Mirchuk, Ivan

Mirchuk, Ivan [Мірчук, Іван; Mirčuk], b 18 June 1891 in Stryi, Galicia, d 2 May 1961 in Munich. Philosopher, cultural historian, and émigré community leader; full member of the Shevchenko Scientific Society from 1938 and the Ukrainian Academy of Arts and Sciences from 1946, and corresponding member of the Bavarian Academy of Sciences from 1949. A graduate of Vienna University (PH D, 1914), after the First World War he was a docent (1921–5), professor (1925–61), and rector (1947–8, 1950–5, 1956–61) at the Ukrainian Free University in Prague and Munich and a research fellow (1926–30) and director (1931–45) of the Ukrainian Scientific Institute in Berlin. From 1954 he was a research fellow of the Institute for the Study of the USSR in Munich and editor of its journal Sowjet Studien. A member of the émigré Hetmanite movement, he was president of the Ukrainian Hromada association in Berlin. At first he was interested in Greek ethics and epistemology, and published articles on the foundations of Greek ethics (1923), ethics and politics (1923), the implications of metageometry for the Kantian concept of space (1924), and the possibility of synthetic a priori judgment and edited a Ukrainian translation of Immanuel Kant’s Prolegomena zu jeden künftigen Metaphysik (1930). Turning to ethnopsychology, he attempted to describe the main features of Slavic philosophy (1927 and 1936) in order to isolate, eventually, the unique traits of the Ukrainian mind. He tackled this task in articles on Leo Tolstoy and Hryhorii Skovoroda as two national types (1929), the Ukrainians’ and Russians’ different attitudes to the demonic (1936; later elaborated into Das Dämonische bei den Russen und den Ukrainern, 1950), the worldview of the Ukrainian people (1942), and Ukraine as a mediator between the East and West (1941). Calling upon his extensive knowledge of Ukrainian thought and culture he prepared the encyclopedic Handbuch der Ukraine (1941; rev English trans: Ukraine and Its People, 1949) and Geschichte der ukrainischen Kultur (1957). He also wrote the textbook on esthetics (1926) used at the Ukrainian Studio of Plastic Arts in Prague. The festschrift Symbolae in memoriam Ioannis Mirtschuk, edited by Oleksander Kulchytsky, appeared in 1974.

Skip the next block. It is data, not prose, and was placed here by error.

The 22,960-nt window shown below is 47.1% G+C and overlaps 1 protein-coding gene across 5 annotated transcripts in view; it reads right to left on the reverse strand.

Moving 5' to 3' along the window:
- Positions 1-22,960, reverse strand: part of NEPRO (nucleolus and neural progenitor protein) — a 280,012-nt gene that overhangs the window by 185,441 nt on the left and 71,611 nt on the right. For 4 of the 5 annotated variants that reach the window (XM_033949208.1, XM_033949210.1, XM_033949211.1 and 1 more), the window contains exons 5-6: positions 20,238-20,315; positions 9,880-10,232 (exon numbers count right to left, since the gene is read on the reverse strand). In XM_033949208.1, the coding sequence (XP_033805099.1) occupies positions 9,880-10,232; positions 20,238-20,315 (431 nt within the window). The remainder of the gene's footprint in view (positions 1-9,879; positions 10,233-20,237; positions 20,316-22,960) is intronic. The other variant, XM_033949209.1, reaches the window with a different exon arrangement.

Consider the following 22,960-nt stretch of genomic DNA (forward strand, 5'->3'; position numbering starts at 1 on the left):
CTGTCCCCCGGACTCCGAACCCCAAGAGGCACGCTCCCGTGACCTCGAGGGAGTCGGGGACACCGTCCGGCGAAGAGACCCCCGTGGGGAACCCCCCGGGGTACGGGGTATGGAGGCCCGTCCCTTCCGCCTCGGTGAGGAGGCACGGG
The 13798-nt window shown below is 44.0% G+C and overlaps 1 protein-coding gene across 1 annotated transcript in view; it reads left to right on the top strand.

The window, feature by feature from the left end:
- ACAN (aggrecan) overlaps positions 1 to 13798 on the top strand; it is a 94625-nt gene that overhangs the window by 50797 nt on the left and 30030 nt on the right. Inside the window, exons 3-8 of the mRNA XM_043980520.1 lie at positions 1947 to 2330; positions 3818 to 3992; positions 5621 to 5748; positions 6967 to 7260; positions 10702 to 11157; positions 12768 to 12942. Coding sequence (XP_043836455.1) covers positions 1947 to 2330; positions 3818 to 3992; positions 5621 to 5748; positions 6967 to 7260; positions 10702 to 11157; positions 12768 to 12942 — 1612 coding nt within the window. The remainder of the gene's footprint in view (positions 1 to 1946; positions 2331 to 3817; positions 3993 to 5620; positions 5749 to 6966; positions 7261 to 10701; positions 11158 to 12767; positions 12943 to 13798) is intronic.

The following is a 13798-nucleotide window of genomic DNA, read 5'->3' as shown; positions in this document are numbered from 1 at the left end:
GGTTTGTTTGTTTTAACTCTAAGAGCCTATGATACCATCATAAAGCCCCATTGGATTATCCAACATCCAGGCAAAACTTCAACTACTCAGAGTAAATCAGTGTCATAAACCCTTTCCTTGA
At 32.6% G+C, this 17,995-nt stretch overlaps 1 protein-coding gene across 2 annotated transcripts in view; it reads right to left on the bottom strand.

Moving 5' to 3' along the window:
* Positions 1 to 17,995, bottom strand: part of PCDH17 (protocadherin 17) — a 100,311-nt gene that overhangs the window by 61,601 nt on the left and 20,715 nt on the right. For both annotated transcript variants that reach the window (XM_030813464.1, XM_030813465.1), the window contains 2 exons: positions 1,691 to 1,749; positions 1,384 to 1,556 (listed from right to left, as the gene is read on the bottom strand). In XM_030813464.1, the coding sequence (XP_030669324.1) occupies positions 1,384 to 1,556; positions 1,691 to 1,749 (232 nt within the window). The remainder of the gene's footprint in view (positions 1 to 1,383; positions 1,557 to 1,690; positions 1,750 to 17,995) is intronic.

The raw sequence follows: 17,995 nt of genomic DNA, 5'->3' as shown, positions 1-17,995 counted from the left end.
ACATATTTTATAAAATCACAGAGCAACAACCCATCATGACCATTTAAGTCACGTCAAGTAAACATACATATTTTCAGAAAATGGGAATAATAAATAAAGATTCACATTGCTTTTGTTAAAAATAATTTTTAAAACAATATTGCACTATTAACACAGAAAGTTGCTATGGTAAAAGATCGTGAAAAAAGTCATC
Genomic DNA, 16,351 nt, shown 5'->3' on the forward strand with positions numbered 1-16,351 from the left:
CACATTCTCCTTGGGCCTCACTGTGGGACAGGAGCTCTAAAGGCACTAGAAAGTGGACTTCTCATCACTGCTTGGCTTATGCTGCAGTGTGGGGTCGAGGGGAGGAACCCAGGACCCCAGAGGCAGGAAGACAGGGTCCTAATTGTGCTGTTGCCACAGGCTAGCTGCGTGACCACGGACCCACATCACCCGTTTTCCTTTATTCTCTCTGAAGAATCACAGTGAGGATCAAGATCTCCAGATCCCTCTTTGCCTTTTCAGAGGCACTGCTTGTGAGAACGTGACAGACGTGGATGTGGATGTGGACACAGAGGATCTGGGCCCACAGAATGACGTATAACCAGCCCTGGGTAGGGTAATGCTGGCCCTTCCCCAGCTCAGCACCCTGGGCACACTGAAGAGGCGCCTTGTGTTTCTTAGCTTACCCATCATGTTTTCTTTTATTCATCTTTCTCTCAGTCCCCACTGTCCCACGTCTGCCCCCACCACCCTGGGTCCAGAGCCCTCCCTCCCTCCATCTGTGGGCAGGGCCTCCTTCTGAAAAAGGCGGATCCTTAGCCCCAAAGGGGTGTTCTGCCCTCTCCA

Taras Zakydalsky

[This article originally appeared in the Encyclopedia of Ukraine, vol. 3 (1993).]




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